Acacia deanei: is known as Deane’s Wattle and was discovered by and named after Henry Deane. Acacia deanei will grow into a tall, upright shrub or small tree with light green bipinnate of “ferny” foliage. The species has pale yellow, globular flowers that appear throughout the year. Both foliage and flowers are features of this attractive wattle. Because of the long flowering period, Deane’s Wattle will bring that spring time feeling to the garden throughout the year.
We are sentimentally attached to Acacia deanei because it grew in large numbers around our home when we live and worked in Warrumbungle National Park many years ago.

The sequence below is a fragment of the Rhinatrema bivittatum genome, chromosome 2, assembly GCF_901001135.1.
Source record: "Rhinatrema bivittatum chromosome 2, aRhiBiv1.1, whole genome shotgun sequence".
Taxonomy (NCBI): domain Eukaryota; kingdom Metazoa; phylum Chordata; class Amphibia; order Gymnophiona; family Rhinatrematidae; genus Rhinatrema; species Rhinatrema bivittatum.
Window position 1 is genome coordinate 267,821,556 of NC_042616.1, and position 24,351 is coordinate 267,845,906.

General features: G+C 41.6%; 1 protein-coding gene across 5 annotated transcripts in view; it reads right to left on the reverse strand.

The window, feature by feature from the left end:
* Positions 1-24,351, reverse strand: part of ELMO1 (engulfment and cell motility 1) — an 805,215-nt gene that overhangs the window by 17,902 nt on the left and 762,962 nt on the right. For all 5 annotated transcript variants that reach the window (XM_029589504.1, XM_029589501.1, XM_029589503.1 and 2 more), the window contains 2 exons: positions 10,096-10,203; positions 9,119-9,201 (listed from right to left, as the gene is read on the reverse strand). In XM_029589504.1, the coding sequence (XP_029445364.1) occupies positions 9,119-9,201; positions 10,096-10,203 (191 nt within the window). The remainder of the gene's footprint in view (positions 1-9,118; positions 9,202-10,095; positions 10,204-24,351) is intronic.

Deane’s Wattle could be cultivated as a stand-alone specimen plant, in native hedgerows and windbreaks.
There are two sub-species. Botanically there are differences but our feeling is that horticulturally they are identical.
Acacia deanei is found throughout the Slopes, Plains and Southern Tablelands of NSW as well as Queensland and Victoria.
We have a number of specimens growing at Yallaroo. Some are over ten years old and are still surviving, thriving and blooming bounteously.
Propagate from seeds.